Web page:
Aspiring pharmacist decides to pivot career path to become a biopharma engineer

Originally planning to become a pharmacist, Daniel Onuoha realized he wanted to be a biopharma engineer instead.

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Latisha Catchatoorian
, WRAL Digital Solutions
This article was written for our sponsor, the North Carolina Biotechnology Center.

When Daniel Onuoha immigrated to the United States from his native Nigeria in 2013, he had his sights set on becoming a pharmacist. So he enrolled at Durham Technical Community College to take pre-pharmacy classes. However, he soon realized it wasn't the right career path for him.

"I was on the track to being a pharmacist, but towards the end of my program I got a job as a pharmacy technician to get a taste of what I was getting into and I realized I didn't like it that much," said Onuoha. "So I had to look for a different option; but I still wanted to be in the pharmacy field."

A friend who was familiar with the Biomanufacturing Research Institute and Technology Enterprise program at North Carolina Central University told Onuoha he should consider enrolling. After looking into BRITE, the program "really piqued my interest." BRITE focuses on health-related research and degree-based workforce development for students pursuing careers in biotechnology.

"I transferred to N.C. Central to pursue my undergraduate degree in pharmaceutical sciences," said Onuoha. "While there, I met with some professors and shared my interest and desire to work in the lab and get more hands-on experience. Fortunately, I got a summer internship in NCCU's lab and I had great, amazing principal investigators and professors who sat me down and taught me what I needed to know."

Onuoha spent two years working in the lab and eventually landed an internship as a quality control chemistry intern at biotechnology company Novo Nordisk, which develops diabetes care medications and devices.

"The BRITE program was honestly life-changing. It may sound cliche, but it was," said Onuoha. "I applied to North Carolina State University and NCCU and I got admitted at both universities. Enrolling in BRITE at NCCU gave me the opportunity to interact on an intimate level with my professors and instructors, and I gained valuable feedback in the process. N.C. State is a wonderful university, but the BRITE program was a major reason I picked NCCU."

While attending a symposium hosted by the North Carolina Biotechnology Center, an economic development organization dedicated to growing the state's life sciences Onuoha was able to network with representatives from companies like Pfizer, Biogen and KBIPharma. Through this networking, Onuoha was able to land several job interviews before graduating in May 2019. He took an offer from AveXis to work as a bioprocess engineer and believes he made "the best decision."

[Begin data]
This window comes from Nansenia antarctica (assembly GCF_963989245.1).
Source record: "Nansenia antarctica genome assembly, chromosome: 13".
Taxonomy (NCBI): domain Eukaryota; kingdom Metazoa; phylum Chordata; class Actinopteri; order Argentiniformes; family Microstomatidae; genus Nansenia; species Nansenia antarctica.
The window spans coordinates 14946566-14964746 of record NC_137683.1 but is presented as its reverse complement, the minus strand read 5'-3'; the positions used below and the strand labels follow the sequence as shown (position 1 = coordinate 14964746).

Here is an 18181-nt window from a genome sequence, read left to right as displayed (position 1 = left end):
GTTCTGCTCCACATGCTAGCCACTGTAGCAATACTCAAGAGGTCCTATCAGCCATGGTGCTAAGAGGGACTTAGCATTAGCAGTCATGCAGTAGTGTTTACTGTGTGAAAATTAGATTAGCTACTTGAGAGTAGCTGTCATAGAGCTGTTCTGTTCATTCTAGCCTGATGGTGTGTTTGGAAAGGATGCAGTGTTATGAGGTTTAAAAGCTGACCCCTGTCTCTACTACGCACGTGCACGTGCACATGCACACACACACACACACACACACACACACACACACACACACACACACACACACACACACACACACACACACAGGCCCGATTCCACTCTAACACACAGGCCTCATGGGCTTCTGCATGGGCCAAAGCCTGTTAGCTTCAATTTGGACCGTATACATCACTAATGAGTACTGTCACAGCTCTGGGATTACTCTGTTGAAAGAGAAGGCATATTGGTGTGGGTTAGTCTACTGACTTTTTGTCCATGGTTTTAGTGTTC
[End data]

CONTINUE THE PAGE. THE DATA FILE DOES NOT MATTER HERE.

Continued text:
Onuoha currently works with bioreactors — sterile containers used to grow the cells that make Novartis' gene therapy. He monitors the process and runs experiments to make sure the cells multiply. Then those cells are transferred to another department and given additional "food" to produce the protein needed. The protein is harvested from the solution and concentrated before being packaged for patients.

In the lab, you'll find Onuoha working with his "amazing" colleagues, picking up where he left off during his last batch test. And as much as he loves his work, he said the best part is knowing that he's part of a team that "comes together to pursue a goal that is going to have a great impact on people's lives."

Onuoha's career is something that he is so passionate about that he spends his free time mentoring others in the BRITE program and believes that with hard work anything is possible.

"I promise you, this career is not as difficult as people make it out to be and it's always fulfilling at the end of the day," said Onuoha, who is currently pursuing a master's degree in microbial biotechnology at N.C. State because he wants to achieve more in the biopharma sector.

"I feel like I have an opportunity to make a direct impact on the drugs compared to just dispensing them," said Onuoha of his decision to pivot career paths from being a pharmacist to an engineer. "I eventually want to be a process scientist and I'm on my way there, but right now I'm still able to make an impact on the drug producing process. That seals the deal for me."

Photo Courtesy of BRITE
This article was written for our sponsor, the North Carolina Biotechnology Center.